More lousy economic news (didn’t we just warn you in the post below?). This weekend the New York state government’s board which controls museum regulations, announced that it might consider allowing museums to sell off pieces of its collections if all other outlets for funding had dried up (see: corporate contributions and potentially dry state coffers). This change in policy is all due to the Fort of Ticonderoga museum, which is currently teetering on bankruptcy. Though while it might help save this one museum, it could possibly have very wide implications for museums throughout the state, something not lost upon groups like the Museum Association of New York and the Association of Art Museum Directors, who are both opposed to the potential change:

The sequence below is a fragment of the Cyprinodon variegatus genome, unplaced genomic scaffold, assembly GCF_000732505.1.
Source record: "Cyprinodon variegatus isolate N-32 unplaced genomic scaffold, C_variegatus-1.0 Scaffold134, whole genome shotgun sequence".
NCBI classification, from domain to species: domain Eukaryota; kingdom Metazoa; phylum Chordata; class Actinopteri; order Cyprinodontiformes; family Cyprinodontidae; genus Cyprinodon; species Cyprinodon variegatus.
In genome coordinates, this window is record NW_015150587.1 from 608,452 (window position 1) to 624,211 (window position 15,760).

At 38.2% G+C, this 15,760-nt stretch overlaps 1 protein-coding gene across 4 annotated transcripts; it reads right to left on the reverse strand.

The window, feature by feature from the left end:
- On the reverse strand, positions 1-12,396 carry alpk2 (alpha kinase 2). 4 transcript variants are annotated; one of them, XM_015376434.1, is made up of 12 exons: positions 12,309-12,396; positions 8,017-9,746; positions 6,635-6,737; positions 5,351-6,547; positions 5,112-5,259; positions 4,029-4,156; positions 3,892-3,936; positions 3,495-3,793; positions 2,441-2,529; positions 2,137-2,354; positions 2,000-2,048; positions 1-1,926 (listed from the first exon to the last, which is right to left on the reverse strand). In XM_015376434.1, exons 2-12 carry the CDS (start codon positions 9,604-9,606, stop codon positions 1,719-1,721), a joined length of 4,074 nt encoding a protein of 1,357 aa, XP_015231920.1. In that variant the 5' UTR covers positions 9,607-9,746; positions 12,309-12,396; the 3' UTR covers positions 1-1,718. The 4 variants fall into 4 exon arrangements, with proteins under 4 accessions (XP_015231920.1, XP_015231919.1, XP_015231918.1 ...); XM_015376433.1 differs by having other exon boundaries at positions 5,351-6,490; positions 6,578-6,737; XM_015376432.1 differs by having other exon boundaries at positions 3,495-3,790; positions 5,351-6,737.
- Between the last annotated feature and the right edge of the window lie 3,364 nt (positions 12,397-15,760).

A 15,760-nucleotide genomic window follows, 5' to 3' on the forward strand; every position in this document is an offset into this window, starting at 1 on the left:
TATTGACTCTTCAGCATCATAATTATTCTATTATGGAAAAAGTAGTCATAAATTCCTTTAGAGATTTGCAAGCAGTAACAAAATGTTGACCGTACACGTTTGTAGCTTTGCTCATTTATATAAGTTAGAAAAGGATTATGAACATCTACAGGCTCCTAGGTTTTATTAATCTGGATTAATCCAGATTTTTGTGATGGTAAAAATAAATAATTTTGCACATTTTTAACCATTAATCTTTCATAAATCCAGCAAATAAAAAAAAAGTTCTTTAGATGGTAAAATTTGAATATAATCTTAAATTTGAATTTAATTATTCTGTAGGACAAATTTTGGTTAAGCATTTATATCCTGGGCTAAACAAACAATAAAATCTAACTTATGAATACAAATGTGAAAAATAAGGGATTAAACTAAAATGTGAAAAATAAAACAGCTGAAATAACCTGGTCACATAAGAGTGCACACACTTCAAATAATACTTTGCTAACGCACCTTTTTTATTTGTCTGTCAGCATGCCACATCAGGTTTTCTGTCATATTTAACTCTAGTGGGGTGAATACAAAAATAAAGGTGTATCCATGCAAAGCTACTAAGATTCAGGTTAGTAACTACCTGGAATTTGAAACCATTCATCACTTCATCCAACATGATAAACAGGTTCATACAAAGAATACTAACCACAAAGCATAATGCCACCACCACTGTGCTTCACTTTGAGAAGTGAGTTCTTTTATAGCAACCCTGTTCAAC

Anne Ackerson, director of the Museum Association of New York, said her group was among those opposing the idea of allowing museums to sell their collections to pay debts. While it might be a short-term fix for some museums’ financial problems, it might dissuade others from seeking other solutions when money gets tight, she said.
“We don’t think this is the right thing to do in the long term,” she said.
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